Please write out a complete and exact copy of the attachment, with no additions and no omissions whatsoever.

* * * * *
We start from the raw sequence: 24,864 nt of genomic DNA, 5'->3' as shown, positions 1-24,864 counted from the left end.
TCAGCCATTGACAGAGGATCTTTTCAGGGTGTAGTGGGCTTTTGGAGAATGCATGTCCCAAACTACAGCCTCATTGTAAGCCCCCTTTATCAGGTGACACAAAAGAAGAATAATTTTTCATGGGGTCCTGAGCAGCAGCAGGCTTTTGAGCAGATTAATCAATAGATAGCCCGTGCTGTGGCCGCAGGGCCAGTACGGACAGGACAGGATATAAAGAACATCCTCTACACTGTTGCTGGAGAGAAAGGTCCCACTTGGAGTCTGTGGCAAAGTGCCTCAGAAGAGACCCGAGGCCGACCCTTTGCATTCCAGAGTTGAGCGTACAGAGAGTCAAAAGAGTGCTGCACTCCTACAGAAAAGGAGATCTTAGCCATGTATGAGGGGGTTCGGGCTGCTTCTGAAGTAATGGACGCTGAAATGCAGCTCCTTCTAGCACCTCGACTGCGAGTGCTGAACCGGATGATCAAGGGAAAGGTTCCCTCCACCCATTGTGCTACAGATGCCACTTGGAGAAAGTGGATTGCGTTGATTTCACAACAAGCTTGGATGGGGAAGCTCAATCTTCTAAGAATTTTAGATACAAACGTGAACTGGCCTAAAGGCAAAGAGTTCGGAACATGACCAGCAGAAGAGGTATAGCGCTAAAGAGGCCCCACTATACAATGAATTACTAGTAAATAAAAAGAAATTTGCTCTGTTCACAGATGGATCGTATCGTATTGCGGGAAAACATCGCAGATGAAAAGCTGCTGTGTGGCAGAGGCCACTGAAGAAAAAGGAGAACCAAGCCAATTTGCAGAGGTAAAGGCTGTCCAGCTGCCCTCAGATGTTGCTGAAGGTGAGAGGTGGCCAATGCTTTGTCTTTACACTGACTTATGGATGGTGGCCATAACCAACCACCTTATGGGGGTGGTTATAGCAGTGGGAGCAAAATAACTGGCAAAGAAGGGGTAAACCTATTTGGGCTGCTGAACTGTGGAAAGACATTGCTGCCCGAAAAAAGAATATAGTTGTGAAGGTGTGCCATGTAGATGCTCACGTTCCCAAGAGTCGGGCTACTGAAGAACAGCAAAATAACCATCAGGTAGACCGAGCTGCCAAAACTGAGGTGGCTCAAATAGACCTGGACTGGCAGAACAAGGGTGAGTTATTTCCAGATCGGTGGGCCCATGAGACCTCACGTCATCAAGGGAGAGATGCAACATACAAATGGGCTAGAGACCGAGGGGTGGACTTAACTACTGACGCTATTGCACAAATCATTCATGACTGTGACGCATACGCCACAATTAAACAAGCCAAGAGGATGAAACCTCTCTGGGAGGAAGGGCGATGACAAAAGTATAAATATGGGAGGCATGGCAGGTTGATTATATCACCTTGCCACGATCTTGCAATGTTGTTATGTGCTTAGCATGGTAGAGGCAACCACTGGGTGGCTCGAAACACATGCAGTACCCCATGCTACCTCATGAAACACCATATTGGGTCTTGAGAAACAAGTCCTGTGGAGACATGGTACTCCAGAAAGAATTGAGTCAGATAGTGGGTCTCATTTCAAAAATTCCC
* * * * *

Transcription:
We start from the raw sequence: 24,864 nt of genomic DNA, 5'->3' as shown, positions 1-24,864 counted from the left end.
TCAGCCATTGACAGAGGATCTTTTCAGGGTGTAGTGGGCTTTTGGAGAATGCATGTCCCAAACTACAGCCTCATTGTAAGCCCCCTTTATCAGGTGACACAAAAGAAGAATAATTTTTCATGGGGTCCTGAGCAGCAGCAGGCTTTTGAGCAGATTAATCAATAGATAGCCCGTGCTGTGGCCGCAGGGCCAGTACGGACAGGACAGGATATAAAGAACATCCTCTACACTGTTGCTGGAGAGAAAGGTCCCACTTGGAGTCTGTGGCAAAGTGCCTCAGAAGAGACCCGAGGCCGACCCTTTGCATTCCAGAGTTGAGCGTACAGAGAGTCAAAAGAGTGCTGCACTCCTACAGAAAAGGAGATCTTAGCCATGTATGAGGGGGTTCGGGCTGCTTCTGAAGTAATGGACGCTGAAATGCAGCTCCTTCTAGCACCTCGACTGCGAGTGCTGAACCGGATGATCAAGGGAAAGGTTCCCTCCACCCATTGTGCTACAGATGCCACTTGGAGAAAGTGGATTGCGTTGATTTCACAACAAGCTTGGATGGGGAAGCTCAATCTTCTAAGAATTTTAGATACAAACGTGAACTGGCCTAAAGGCAAAGAGTTCGGAACATGACCAGCAGAAGAGGTATAGCGCTAAAGAGGCCCCACTATACAATGAATTACTAGTAAATAAAAAGAAATTTGCTCTGTTCACAGATGGATCGTATCGTATTGCGGGAAAACATCGCAGATGAAAAGCTGCTGTGTGGCAGAGGCCACTGAAGAAAAAGGAGAACCAAGCCAATTTGCAGAGGTAAAGGCTGTCCAGCTGCCCTCAGATGTTGCTGAAGGTGAGAGGTGGCCAATGCTTTGTCTTTACACTGACTTATGGATGGTGGCCATAACCAACCACCTTATGGGGGTGGTTATAGCAGTGGGAGCAAAATAACTGGCAAAGAAGGGGTAAACCTATTTGGGCTGCTGAACTGTGGAAAGACATTGCTGCCCGAAAAAAGAATATAGTTGTGAAGGTGTGCCATGTAGATGCTCACGTTCCCAAGAGTCGGGCTACTGAAGAACAGCAAAATAACCATCAGGTAGACCGAGCTGCCAAAACTGAGGTGGCTCAAATAGACCTGGACTGGCAGAACAAGGGTGAGTTATTTCCAGATCGGTGGGCCCATGAGACCTCACGTCATCAAGGGAGAGATGCAACATACAAATGGGCTAGAGACCGAGGGGTGGACTTAACTACTGACGCTATTGCACAAATCATTCATGACTGTGACGCATACGCCACAATTAAACAAGCCAAGAGGATGAAACCTCTCTGGGAGGAAGGGCGATGACAAAAGTATAAATATGGGAGGCATGGCAGGTTGATTATATCACCTTGCCACGATCTTGCAATGTTGTTATGTGCTTAGCATGGTAGAGGCAACCACTGGGTGGCTCGAAACACATGCAGTACCCCATGCTACCTCATGAAACACCATATTGGGTCTTGAGAAACAAGTCCTGTGGAGACATGGTACTCCAGAAAGAATTGAGTCAGATAGTGGGTCTCATTTCAAAAATTCCC